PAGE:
Date format Mapping to JSON Jackson

I have a Date format coming from API like this:

"start_time": "2015-10-1 3:00 PM GMT+1:00"

Which is YYYY-DD-MM HH:MM am/pm GMT timestamp. I am mapping this value to a Date variable in POJO. Obviously, its showing conversion error.

I would like to know 2 things:

  1. What is the formatting I need to use to carry out conversion with Jackson? Is Date a good field type for this?
  2. In general, is there a way to process the variables before they get mapped to Object members by Jackson? Something like, changing the format, calculations, etc.


What is the formatting I need to use to carry out conversion with Jackson? Is Date a good field type for this?

Date is a fine field type for this. You can make the JSON parse-able pretty easily by using ObjectMapper.setDateFormat:

DateFormat df = new SimpleDateFormat("yyyy-MM-dd HH:mm a z");

In general, is there a way to process the variables before they get mapped to Object members by Jackson? Something like, changing the format, calculations, etc.

Yes. You have a few options, including implementing a custom JsonDeserializer, e.g. extending JsonDeserializer<Date>. This is a good start.

Since Jackson v2.0, you can use @JsonFormat annotation directly on Object members;

@JsonFormat(shape = JsonFormat.Shape.STRING, pattern = "yyyy-MM-dd HH:mm a z")
private Date date;

Of course there is an automated way called serialization and deserialization and you can define it with specific annotations (@JsonSerialize,@JsonDeserialize) as mentioned by pb2q as well.

You can use both java.util.Date and java.util.Calendar ... and probably JodaTime as well.

The @JsonFormat annotations not worked for me as I wanted (it has adjusted the timezone to different value) during deserialization (the serialization worked perfect):

@JsonFormat(locale = "hu", shape = JsonFormat.Shape.STRING, pattern = "yyyy-MM-dd HH:mm", timezone = "CET")

@JsonFormat(locale = "hu", shape = JsonFormat.Shape.STRING, pattern = "yyyy-MM-dd HH:mm", timezone = "Europe/Budapest")

You need to use custom serializer and custom deserializer instead of the @JsonFormat annotation if you want predicted result. I have found real good tutorial and solution here

There are examples for Date fields but I needed for Calendar fields so here is my implementation:

The serializer class:

public class CustomCalendarSerializer extends JsonSerializer<Calendar> {

    public static final SimpleDateFormat FORMATTER = new SimpleDateFormat("yyyy-MM-dd HH:mm");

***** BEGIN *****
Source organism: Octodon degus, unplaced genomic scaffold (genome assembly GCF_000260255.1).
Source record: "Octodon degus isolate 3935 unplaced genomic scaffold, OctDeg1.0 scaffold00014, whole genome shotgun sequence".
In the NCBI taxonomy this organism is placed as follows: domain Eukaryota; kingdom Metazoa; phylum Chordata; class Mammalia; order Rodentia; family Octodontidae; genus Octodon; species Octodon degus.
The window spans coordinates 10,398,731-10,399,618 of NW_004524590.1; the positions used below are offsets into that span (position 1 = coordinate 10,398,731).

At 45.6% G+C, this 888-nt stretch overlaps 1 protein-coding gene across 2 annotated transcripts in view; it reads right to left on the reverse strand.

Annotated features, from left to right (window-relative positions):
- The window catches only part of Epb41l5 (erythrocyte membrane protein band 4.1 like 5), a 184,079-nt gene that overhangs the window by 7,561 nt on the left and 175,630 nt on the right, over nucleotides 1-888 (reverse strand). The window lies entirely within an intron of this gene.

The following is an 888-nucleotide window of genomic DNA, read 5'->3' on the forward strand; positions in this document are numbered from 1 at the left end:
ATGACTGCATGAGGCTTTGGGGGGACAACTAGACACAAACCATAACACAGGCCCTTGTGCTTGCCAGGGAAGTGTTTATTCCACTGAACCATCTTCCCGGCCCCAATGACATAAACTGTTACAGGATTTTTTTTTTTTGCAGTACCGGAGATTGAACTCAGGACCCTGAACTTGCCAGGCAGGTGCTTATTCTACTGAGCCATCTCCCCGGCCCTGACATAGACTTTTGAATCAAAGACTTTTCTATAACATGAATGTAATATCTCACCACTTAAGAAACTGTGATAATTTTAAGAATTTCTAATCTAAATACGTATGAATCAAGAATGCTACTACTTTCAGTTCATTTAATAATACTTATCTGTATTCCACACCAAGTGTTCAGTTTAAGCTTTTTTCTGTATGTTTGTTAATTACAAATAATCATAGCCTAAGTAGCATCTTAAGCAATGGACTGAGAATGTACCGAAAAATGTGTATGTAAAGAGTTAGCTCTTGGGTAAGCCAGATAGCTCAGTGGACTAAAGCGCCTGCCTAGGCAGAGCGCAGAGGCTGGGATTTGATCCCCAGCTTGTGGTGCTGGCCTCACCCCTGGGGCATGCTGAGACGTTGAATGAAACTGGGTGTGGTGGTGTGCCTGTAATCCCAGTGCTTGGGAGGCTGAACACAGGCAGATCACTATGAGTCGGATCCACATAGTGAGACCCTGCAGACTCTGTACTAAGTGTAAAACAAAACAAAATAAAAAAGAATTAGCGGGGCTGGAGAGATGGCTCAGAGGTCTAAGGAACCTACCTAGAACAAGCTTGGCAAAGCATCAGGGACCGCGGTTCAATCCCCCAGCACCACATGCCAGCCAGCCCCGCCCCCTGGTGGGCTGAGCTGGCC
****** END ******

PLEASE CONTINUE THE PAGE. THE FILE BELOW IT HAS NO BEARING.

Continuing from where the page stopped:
public static final Locale LOCALE_HUNGARIAN = new Locale("hu", "HU");
    public static final TimeZone LOCAL_TIME_ZONE = TimeZone.getTimeZone("Europe/Budapest");

    public void serialize(Calendar value, JsonGenerator gen, SerializerProvider arg2)
            throws IOException, JsonProcessingException {
        if (value == null) {
        } else {

The deserializer class:

public class CustomCalendarDeserializer extends JsonDeserializer<Calendar> {

    public Calendar deserialize(JsonParser jsonparser, DeserializationContext context)
            throws IOException, JsonProcessingException {
        String dateAsString = jsonparser.getText();
        try {
            Date date = CustomCalendarSerializer.FORMATTER.parse(dateAsString);
            Calendar calendar = Calendar.getInstance(
            return calendar;
        } catch (ParseException e) {
            throw new RuntimeException(e);

and the usage of the above classes:

public class CalendarEntry {

    @JsonSerialize(using = CustomCalendarSerializer.class)
    @JsonDeserialize(using = CustomCalendarDeserializer.class)
    private Calendar calendar;

    // ... additional things ...

Using this implementation the execution of the serialization and deserialization process consecutively results the origin value.

Only using the @JsonFormat annotation the deserialization gives different result I think because of the library internal timezone default setup what you can not change with annotation parameters (that was my experience with Jackson library 2.5.3 and 2.6.3 version as well).

Just a complete example for spring boot application with RFC3339 datetime format

package bj.demo;

import com.fasterxml.jackson.databind.ObjectMapper;
import org.springframework.beans.factory.annotation.Autowired;
import org.springframework.boot.SpringApplication;